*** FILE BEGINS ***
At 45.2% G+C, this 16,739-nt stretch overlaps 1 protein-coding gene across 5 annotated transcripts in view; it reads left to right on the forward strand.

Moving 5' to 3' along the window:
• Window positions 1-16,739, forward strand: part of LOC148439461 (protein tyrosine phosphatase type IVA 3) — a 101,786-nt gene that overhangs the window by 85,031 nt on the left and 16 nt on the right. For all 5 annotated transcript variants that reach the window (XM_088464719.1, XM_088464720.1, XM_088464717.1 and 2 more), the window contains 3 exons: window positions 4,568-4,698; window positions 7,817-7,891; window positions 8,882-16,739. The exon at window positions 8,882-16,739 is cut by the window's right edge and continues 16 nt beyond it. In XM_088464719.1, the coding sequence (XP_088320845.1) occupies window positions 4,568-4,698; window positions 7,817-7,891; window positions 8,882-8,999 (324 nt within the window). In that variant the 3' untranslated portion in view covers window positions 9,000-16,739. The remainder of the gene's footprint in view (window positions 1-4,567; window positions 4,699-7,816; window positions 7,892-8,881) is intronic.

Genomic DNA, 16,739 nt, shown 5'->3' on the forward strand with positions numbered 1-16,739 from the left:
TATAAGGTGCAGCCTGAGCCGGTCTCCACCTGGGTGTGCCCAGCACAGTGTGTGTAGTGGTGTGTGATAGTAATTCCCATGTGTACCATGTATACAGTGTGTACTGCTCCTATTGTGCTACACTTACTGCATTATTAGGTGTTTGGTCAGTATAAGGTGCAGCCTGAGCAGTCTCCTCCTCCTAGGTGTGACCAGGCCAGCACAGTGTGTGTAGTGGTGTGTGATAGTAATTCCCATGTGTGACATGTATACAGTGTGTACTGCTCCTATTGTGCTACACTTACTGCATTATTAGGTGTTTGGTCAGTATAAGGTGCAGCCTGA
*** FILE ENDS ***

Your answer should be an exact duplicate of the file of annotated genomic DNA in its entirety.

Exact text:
At 45.2% G+C, this 16,739-nt stretch overlaps 1 protein-coding gene across 5 annotated transcripts in view; it reads left to right on the forward strand.

Moving 5' to 3' along the window:
• Window positions 1-16,739, forward strand: part of LOC148439461 (protein tyrosine phosphatase type IVA 3) — a 101,786-nt gene that overhangs the window by 85,031 nt on the left and 16 nt on the right. For all 5 annotated transcript variants that reach the window (XM_088464719.1, XM_088464720.1, XM_088464717.1 and 2 more), the window contains 3 exons: window positions 4,568-4,698; window positions 7,817-7,891; window positions 8,882-16,739. The exon at window positions 8,882-16,739 is cut by the window's right edge and continues 16 nt beyond it. In XM_088464719.1, the coding sequence (XP_088320845.1) occupies window positions 4,568-4,698; window positions 7,817-7,891; window positions 8,882-8,999 (324 nt within the window). In that variant the 3' untranslated portion in view covers window positions 9,000-16,739. The remainder of the gene's footprint in view (window positions 1-4,567; window positions 4,699-7,816; window positions 7,892-8,881) is intronic.

Genomic DNA, 16,739 nt, shown 5'->3' on the forward strand with positions numbered 1-16,739 from the left:
TATAAGGTGCAGCCTGAGCCGGTCTCCACCTGGGTGTGCCCAGCACAGTGTGTGTAGTGGTGTGTGATAGTAATTCCCATGTGTACCATGTATACAGTGTGTACTGCTCCTATTGTGCTACACTTACTGCATTATTAGGTGTTTGGTCAGTATAAGGTGCAGCCTGAGCAGTCTCCTCCTCCTAGGTGTGACCAGGCCAGCACAGTGTGTGTAGTGGTGTGTGATAGTAATTCCCATGTGTGACATGTATACAGTGTGTACTGCTCCTATTGTGCTACACTTACTGCATTATTAGGTGTTTGGTCAGTATAAGGTGCAGCCTGA